It would be peevish to judge harshly last night's concert at the Kennedy Center by the Philadelphia Orchestra -- considering that they were onstage less than an hour after a harrowing and exhausting six- to seven-hour bus trip here through the storm.

Players told of seeing jackknifed trucks, skidding cars and countless collisions. They didn't know themselves if they would make it on time.

And they arrived to find the Concert Hall sold out but only a little more than a fourth full. Many of those listeners did not arrive exactly on time, through no fault of their own. Thus it was particularly inconsiderate of conductor Eugene Ormandy to invoke his standard rule of beginning exactly on time.

Ormandy himself paid a bit of a price for this, because a substantial number of persons were locked out of the most satisfying interpretation of the evening, the least-known and first of Beethoven's three Leonora Overtures. It moved along with compelling momentum that reached a peak in the militant finale, which Ormandy and the orchestra made superbly aggressive and precise.

Otherwise, what promised to be an unusually stimulating sequence of performances somehow went wayward in one respect or another. For instance, Shostakovich's towering Tenth Symphony lost some of its height through wrongheaded cuts made by the conductor. It is obvious that Ormandy believes deeply in this symphony, as do an increasing number of music lovers.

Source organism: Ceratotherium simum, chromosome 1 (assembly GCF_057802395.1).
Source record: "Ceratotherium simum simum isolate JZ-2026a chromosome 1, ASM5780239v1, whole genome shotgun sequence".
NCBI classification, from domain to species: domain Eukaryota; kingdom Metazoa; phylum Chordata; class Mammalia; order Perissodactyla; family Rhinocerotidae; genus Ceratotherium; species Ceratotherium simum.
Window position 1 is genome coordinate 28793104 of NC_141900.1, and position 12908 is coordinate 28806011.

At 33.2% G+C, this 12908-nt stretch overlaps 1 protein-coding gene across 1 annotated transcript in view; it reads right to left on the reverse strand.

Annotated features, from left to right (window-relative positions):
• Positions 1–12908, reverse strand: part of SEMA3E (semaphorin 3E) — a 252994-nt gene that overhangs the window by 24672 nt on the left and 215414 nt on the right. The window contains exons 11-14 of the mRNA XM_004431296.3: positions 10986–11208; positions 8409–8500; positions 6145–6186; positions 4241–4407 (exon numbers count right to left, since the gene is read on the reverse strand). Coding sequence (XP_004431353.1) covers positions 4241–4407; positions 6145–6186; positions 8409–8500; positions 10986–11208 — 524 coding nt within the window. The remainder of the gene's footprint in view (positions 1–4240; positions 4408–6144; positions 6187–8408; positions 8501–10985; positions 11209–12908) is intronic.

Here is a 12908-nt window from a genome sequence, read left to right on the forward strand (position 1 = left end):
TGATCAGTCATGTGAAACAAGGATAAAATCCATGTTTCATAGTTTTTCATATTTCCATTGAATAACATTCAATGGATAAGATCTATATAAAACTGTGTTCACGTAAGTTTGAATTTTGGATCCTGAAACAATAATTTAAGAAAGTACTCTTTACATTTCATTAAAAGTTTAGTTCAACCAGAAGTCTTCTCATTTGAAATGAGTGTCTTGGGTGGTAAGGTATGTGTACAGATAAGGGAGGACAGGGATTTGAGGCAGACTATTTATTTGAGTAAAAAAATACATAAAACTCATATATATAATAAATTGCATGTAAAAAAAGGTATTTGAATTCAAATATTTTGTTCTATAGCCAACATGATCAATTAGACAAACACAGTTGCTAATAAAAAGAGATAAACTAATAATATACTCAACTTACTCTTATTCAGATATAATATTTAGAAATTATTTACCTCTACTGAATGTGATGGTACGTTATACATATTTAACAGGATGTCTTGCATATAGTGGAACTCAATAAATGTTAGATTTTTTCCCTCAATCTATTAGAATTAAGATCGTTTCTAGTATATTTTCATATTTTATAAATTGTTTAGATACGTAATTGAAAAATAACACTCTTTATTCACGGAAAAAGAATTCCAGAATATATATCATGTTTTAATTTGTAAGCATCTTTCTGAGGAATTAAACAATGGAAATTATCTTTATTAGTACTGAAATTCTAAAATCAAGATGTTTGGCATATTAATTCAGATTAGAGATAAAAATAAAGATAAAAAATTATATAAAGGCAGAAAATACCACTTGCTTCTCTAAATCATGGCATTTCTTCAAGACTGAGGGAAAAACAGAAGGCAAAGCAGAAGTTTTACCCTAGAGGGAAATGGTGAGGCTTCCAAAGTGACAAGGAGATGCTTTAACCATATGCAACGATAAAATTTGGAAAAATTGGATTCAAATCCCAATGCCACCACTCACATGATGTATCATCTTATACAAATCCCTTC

When it first was performed, many critics condemned it with faint praise as simply a less slavish example of the composer's occasional propagandistic efforts in the cause of socialist realism. But the more it is heard, the more it sounds instead like a mighty break from this tendency -- a combination of pessimism that represents an honest and eloquent statement of Shostakovich's view of his country.

An equally moving work in a totally different mode was Berg's Violin Concerto. Last night's soloist, Soviet violinist Leonid Kogan, played it more like an exercise than the musical poem it is -- a problem made altogether too explicit at the end when concertmaster Norman Carol's own solo-playing thoroughly eclipsed Kogan's, both in beauty of sound and in tenderness.